Tag Archives: vampires

Twilight Watch; a Review

Twilight Watch, book 3 of Sergei Lukyanenko’s Watch series. For those unfamiliar, the Watch series is about supernaturals living among us called Others, mainly consisting of vampires and magicians and witches and werewolves, etc., who are either on the light or the dark side. The watches, divided into a day and night watch are, respectively, supernatural police forces who keep watch on its counterpart to maintain order. Supernaturals in disguise, as it were.

Twilight Watch, by Sergei Lukyanenko

Twilight Watch, by Sergei Lukyanenko

Overall, I was very satisfied with this one. Day Watch (#2), not so much. I guess the night watchers are more appealing to me as a reader.

We come back to Anton from Night Watch. He’s dragged back into duty during vacation with the news that an Other is planning on transforming humans into Others via a spell that supposedly doesn’t exist. Well of course it exists, and Anton must find this schemer before he does such a thing and permanently erases the human race. We wouldn’t want a world full of enchanters and werewolves and vampires now would we.

Pros:

  1. Lukyanenko delves into the morality and politics of being an Other. I must say, any supernatural novel or series is incomplete without this personal question becoming an issue for the character. I was very glad to see this.
  2. The book was written in three parts. Anton is unsuccessful in part 1. When I began part 2, I was thrown because the setting and characters took a 90 degree turn. But by the third part, parts 1 and 2 are wonderfully woven together. Lukyanenko delivers.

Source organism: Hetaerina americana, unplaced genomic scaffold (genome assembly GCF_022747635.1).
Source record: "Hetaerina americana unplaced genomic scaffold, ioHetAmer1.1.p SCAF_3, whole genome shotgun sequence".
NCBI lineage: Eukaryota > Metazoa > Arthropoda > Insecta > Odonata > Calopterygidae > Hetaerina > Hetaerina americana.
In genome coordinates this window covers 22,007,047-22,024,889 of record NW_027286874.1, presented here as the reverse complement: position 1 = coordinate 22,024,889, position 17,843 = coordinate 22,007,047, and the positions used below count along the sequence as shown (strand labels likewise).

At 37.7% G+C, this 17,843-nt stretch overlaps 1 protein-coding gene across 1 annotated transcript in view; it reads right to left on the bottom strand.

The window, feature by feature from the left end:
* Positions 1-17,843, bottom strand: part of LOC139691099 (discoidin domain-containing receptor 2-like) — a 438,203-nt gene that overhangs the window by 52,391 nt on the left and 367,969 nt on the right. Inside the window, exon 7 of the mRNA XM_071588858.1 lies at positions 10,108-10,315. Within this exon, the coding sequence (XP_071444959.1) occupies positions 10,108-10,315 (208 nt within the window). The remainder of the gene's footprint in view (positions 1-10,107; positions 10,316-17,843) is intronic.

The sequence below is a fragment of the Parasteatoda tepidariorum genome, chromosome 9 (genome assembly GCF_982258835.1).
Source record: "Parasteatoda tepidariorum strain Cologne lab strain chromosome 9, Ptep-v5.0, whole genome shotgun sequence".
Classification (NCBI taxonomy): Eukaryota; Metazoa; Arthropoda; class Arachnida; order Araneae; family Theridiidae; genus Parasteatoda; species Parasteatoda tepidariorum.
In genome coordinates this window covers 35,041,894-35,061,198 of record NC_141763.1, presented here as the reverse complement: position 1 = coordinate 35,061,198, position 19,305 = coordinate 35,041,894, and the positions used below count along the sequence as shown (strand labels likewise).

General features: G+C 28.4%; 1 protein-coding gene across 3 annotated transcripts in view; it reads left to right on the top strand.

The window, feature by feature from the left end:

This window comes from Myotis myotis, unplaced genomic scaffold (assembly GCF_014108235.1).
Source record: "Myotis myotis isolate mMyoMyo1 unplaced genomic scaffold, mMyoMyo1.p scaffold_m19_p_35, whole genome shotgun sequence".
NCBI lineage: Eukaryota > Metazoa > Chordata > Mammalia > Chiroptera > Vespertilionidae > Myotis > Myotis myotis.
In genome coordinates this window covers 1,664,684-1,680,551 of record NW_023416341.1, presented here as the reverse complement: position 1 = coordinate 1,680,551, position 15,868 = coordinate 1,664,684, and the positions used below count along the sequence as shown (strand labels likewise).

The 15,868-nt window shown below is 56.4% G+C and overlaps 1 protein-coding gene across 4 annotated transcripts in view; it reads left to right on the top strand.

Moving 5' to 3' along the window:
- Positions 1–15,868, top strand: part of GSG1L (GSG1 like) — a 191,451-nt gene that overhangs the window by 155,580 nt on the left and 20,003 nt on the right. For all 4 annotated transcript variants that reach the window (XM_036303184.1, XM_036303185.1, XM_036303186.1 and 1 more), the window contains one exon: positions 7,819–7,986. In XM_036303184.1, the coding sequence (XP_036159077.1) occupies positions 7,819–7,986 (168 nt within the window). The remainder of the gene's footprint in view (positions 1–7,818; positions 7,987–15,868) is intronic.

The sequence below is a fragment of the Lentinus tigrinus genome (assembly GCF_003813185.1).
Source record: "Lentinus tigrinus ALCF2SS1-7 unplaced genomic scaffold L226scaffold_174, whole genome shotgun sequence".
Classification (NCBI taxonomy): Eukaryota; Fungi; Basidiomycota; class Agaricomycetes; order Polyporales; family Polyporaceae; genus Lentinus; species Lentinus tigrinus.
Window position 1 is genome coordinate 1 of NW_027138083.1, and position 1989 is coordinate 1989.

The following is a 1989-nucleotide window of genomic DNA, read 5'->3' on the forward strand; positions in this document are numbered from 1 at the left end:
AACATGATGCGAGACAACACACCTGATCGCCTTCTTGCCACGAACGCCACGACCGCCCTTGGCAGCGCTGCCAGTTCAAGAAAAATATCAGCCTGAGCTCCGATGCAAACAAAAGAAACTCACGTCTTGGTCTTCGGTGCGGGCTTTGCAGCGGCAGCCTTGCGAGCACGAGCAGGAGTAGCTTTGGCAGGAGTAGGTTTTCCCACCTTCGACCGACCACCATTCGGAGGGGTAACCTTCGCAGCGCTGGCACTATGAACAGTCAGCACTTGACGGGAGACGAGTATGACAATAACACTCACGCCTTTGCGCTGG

3. I still get a kick out of the fact that Lukyanenko’s vampires cannot consume from a drunk. In Russia. Where vodka abounds. Garlic? Vampires scoff. Whiskey? You’re done. Stinks to be a vampire in Russia.

Cons:

  1. By the time the plot thickened, I had already predicted who the schemer was. The blurb on the back cover gave it away, too. Why would they do that? I wanted to think there would be a twist about the whodunnit, but alas, there was none. This may be a big no-no to some readers, and maybe it’s just because I’m a fan of Lukyanenko, but his story-telling is very entertaining despite the main plot being easy to predict.
  2. Okay. The lyrics thing is getting dull. I love music, don’t get me wrong, but when I read lyrics to a tune I don’t know, it … falls flat. And the lyrics aren’t even that fantastic. But its his book so he can do what he likes with it. But this is the main reason why I would never put lyrics in a piece of literary work, no matter how brilliant I think the words to a song are.
  3. Again, lots and lots of dialogue. Like, 80+% of the story was dialogue. But in this book, it didn’t bother me as much, but still rather noticeable.

I’m a nice reader. 8 out of 10, the minus two mainly for the predictability of the story. But he’s laid some serious foundations for the next book in the series so hopefully I can find the next one, The Last Watch, somewhere on half dot com where I buy most of my books. I much prefer a nappy used book than a crispy stiff new one.

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Day Watch: A Review